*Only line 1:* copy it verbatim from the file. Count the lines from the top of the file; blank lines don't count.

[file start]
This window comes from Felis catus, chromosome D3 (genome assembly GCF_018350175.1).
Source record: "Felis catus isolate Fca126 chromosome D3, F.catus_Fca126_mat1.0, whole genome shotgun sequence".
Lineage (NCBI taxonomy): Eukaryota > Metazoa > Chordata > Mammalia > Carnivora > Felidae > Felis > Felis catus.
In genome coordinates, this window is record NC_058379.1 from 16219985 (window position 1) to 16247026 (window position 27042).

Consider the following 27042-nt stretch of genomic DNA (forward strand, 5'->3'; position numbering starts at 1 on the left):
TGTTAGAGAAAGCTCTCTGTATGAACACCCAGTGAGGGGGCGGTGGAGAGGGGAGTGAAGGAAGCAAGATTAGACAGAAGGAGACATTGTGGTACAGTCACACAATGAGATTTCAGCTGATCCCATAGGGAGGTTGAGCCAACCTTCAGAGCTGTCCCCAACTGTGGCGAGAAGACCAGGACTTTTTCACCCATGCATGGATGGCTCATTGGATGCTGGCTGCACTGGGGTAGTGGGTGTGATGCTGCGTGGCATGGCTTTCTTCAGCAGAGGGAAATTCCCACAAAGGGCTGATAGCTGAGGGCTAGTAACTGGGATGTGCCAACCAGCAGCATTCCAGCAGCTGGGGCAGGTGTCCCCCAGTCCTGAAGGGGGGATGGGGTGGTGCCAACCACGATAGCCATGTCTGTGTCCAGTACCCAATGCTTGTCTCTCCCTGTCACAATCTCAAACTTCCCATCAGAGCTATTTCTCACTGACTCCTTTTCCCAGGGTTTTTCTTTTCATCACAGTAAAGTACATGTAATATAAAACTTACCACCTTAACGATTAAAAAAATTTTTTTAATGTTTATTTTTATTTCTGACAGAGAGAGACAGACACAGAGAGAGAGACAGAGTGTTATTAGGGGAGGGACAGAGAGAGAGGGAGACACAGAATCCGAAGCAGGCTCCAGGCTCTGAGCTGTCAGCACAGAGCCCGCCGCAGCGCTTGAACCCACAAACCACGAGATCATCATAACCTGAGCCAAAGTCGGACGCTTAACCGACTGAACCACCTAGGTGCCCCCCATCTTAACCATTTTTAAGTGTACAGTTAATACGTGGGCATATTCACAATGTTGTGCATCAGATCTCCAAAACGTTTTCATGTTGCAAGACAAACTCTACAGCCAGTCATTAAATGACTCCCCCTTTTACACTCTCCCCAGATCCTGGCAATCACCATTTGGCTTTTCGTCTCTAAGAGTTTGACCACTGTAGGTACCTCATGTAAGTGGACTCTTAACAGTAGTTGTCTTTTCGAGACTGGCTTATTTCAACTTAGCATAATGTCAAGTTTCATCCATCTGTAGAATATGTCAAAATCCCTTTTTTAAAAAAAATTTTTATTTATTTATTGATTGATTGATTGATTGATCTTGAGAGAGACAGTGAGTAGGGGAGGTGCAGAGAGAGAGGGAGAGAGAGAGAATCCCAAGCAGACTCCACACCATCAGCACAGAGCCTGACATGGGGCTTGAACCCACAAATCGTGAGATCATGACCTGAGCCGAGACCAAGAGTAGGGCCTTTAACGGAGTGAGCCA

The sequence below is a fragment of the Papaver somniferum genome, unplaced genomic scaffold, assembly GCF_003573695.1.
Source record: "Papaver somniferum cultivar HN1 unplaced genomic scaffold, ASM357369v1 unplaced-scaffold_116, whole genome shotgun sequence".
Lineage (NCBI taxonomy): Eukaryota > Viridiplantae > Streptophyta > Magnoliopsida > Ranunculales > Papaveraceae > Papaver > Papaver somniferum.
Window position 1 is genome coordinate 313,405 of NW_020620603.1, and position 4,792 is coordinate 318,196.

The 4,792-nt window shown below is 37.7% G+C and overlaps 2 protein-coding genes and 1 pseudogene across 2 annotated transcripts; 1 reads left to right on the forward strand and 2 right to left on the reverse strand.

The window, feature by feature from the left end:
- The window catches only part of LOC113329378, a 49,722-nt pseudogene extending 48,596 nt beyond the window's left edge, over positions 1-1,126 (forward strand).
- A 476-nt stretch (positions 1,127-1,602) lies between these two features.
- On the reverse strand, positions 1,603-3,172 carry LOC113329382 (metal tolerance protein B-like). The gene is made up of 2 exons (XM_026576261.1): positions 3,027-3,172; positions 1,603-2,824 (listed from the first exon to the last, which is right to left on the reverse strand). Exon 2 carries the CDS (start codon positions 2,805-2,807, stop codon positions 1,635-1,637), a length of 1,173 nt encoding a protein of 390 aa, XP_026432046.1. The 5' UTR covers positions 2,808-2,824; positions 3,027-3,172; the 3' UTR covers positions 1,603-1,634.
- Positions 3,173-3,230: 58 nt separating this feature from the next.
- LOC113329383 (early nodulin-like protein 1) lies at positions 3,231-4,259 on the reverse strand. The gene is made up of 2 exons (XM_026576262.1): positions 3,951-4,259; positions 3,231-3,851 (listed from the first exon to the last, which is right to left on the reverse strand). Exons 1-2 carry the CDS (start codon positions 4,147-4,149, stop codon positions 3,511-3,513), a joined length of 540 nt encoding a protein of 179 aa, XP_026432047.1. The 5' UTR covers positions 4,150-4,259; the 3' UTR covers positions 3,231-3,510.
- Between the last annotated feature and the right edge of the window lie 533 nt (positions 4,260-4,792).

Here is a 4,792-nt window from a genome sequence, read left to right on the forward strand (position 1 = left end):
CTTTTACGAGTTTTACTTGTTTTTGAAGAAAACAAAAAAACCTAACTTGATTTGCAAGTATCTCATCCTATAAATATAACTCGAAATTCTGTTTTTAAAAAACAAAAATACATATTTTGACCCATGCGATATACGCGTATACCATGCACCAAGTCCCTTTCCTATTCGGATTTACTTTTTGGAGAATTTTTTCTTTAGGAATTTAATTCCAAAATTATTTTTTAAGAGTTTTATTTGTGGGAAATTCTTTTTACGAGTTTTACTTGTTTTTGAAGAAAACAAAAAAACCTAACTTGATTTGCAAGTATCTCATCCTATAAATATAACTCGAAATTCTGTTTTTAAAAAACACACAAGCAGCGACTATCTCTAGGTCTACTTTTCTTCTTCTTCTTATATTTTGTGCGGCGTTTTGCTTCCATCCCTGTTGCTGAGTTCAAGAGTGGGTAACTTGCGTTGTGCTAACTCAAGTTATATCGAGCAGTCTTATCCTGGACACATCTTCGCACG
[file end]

This window comes from Felis catus, chromosome D3 (genome assembly GCF_018350175.1).